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  • December 1, 2017

    UK TV set viewing trends

    BARB data indicates that the amount of average daily TV set viewing to linear TV channels is continuing to fall: the pie is shrinking. Just under 20% of TV set usage so far in 2017 is to non-linear activity, and viewing to SVOD services and YouTube is likely to account for most of this growth in 'unmatched' viewing. The pie is shrinking faster amongst younger audiences: just under one third of TV set usage is 'unmatched' now for 16-34s. However 35+ unmatched use is growing at a faster rate than 16-34 unmatched use in 2017. Within this smaller pie, the PSB channels continue to hold share of viewing against pay channels. Within the PSBs, ITV and the ITV digital channel family have gained most share so far this year, although BBC1 is having a strong autumn in spite of the loss of Great British Bake Off to C4.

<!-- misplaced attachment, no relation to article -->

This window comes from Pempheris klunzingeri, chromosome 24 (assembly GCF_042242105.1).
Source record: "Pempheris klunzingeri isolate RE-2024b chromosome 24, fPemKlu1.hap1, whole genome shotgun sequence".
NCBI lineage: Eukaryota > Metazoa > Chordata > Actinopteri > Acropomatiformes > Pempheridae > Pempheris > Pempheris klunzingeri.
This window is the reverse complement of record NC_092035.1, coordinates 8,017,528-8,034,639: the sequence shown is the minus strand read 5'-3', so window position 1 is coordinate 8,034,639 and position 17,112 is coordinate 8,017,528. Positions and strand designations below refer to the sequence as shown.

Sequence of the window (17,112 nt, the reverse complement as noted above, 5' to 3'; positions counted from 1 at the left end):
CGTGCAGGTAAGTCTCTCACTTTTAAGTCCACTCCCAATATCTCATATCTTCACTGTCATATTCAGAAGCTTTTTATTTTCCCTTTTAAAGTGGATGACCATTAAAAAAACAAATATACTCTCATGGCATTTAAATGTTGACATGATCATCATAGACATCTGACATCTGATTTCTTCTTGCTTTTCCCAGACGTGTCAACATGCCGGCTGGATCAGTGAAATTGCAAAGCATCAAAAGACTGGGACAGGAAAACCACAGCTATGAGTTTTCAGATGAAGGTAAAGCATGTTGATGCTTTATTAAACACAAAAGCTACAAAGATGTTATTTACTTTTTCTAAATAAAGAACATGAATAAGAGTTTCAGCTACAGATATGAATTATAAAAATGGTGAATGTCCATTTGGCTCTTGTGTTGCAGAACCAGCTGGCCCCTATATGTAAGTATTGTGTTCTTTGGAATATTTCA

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  • October 17, 2017

    News and Facebook

    Even though Facebook is not a producer of news, 6.5 million UK internet users claim to mainly source their news from the platform. Posts and shares by friends in the user's network, in the context of Facebook's algorithm, determine the order of stories in the personalised News Feed, removing the control of the news agenda that publishers have for their websites. Premium publishers operating a paywall (The Times, The Financial Times) have a lower key approach to Facebook than publishers generating advertising revenue from referral traffic to their websites or from on-platform consumption of Instant Articles. The latter will seek to stimulate social media engagement, optimising stories through attention-grabbing headlines, and installing Facebook’s share and like buttons on their websites. Case studies of the news stories that were prominent on Facebook (measured by likes, comments and shares) in the periods leading up to the Brexit Referendum and General Election 2017 votes respectively demonstrate that newspaper brands (the Express for Brexit, and The Guardian for the General Election) achieved the highest reach on Facebook during these periods, despite being ranked below other news brands (BBC in particular) in terms of traffic to their websites
  • April 20, 2015

    Free-to-air TV business models